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|Title:||Production of Alpha Emitting Radionuclides for Nuclear Medicine|
|Authors:||MORGENSTERN Alfred; APOSTOLIDIS Christos; BRUCHERTSEIFER Frank|
|Publisher:||European Commission - Joint Research Centre - Institute for Transuranium Elements|
|Type:||Articles in periodicals and books|
|Abstract:||Targeted alpha therapy (TAT) is a novel approach for the treatment of cancer and infectious diseases based on the coupling of alpha particle emitting radioisotopes to target selective carrier molecules. Taking advantage of the short range (< 100 ¿m) and high linear energy transfer (LET ¿ 100 keV/¿m) of alpha particles in human tissue, targeted alpha therapy offers the potential of delivering a highly cytotoxic dose to targeted cells while minimizing damage to surrounding healthy tissue. The efficacy and safety of TAT has been shown in a number of pre-clinical studies and has to date been translated to clinical trials of leukemia, malignant melanoma, lymphoma, glioma, ovarian cancer and skeletal metastases [1-10]. For the further development and widespread application of TAT, the availability of suitable alpha emitting isotopes in clinically relevant amounts is a main prerequisite. Here we describe the principle of TAT and give an overview on methods for the production of suitable radionuclides, including 225Ac / 213Bi, 230U / 226Th, 227Th / 223Ra, 212Pb / 212Bi, 211At and 149Tb.|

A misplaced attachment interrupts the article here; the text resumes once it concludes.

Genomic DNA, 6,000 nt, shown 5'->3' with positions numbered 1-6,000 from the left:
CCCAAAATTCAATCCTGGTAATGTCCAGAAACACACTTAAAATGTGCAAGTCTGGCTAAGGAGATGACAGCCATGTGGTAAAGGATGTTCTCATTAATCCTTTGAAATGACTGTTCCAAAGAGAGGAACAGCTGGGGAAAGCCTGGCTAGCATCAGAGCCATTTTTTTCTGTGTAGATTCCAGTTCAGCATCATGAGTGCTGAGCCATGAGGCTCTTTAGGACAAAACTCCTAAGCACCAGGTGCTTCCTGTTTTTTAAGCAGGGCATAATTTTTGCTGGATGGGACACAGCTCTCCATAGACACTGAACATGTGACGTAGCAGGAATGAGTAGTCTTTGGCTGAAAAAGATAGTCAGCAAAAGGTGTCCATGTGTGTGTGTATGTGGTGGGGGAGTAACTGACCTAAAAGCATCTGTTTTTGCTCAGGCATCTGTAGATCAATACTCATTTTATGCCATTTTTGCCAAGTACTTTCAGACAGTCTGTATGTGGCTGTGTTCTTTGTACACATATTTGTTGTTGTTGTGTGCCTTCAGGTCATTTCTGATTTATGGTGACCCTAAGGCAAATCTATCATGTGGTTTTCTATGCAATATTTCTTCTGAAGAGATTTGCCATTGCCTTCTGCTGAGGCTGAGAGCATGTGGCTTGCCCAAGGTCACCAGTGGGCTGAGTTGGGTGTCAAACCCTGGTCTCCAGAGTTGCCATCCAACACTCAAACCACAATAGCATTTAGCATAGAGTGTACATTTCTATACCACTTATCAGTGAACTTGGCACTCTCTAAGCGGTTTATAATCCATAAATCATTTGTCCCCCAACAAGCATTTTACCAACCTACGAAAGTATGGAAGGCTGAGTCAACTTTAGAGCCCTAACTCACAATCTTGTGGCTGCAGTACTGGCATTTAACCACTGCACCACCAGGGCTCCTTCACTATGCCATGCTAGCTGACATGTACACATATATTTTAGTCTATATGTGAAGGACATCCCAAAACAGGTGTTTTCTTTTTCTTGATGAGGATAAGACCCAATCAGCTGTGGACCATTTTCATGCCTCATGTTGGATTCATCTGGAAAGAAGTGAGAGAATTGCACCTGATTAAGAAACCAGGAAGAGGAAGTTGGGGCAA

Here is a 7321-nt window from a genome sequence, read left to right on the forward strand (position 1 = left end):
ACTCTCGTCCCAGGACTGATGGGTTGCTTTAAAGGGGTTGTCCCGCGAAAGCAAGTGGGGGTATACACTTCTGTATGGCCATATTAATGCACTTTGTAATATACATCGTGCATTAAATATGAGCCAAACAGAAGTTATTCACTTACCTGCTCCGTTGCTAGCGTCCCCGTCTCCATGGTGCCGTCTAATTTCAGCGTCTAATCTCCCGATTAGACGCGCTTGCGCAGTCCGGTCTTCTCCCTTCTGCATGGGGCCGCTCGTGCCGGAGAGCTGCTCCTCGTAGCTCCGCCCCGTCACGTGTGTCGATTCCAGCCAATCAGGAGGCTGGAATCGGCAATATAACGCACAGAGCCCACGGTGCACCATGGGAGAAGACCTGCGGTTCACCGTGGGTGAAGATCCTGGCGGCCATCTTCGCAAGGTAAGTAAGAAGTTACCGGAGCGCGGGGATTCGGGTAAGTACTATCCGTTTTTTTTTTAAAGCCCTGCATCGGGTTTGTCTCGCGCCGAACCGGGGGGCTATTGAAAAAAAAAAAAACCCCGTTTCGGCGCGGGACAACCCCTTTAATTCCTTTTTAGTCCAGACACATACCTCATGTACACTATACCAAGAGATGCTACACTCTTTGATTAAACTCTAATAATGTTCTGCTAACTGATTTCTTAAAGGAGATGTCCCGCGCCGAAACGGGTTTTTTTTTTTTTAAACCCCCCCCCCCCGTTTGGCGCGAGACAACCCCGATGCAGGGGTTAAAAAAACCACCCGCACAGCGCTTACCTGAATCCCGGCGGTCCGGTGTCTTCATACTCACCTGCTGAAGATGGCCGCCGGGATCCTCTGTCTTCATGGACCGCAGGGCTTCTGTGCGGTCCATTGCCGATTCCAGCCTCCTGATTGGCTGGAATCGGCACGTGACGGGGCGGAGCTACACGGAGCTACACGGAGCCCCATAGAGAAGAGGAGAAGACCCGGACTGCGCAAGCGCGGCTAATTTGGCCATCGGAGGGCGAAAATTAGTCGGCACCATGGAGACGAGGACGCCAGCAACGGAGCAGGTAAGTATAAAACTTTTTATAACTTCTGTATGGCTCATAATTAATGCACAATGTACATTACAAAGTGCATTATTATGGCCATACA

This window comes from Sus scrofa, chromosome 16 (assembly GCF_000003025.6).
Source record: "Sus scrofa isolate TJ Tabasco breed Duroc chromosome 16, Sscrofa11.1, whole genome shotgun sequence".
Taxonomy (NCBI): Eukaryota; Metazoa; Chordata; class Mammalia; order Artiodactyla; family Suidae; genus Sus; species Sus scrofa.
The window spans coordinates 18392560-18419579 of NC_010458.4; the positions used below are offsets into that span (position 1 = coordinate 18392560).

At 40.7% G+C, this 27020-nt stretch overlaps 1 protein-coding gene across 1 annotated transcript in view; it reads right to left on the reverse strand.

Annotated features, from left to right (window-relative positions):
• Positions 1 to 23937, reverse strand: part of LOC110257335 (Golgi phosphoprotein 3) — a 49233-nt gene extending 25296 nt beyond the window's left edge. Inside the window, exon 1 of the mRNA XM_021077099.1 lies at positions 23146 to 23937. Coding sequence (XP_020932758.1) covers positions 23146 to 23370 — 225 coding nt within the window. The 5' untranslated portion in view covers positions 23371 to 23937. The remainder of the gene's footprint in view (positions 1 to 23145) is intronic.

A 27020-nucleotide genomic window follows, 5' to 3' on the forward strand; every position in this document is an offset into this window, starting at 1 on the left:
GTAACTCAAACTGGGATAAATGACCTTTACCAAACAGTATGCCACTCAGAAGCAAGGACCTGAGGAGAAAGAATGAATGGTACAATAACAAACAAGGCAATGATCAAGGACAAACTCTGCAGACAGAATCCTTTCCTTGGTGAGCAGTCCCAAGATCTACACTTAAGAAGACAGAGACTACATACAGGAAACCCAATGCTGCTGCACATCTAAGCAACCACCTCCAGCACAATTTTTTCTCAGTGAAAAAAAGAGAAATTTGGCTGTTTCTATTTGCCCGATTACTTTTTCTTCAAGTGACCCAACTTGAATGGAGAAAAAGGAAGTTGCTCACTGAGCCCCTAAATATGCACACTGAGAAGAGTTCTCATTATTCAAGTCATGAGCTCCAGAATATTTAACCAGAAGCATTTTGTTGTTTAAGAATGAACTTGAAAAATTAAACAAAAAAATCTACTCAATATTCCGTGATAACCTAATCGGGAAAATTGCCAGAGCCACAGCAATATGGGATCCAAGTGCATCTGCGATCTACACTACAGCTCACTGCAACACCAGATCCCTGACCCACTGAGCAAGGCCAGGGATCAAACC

|JRC Institute:||Nuclear Safety and Security|
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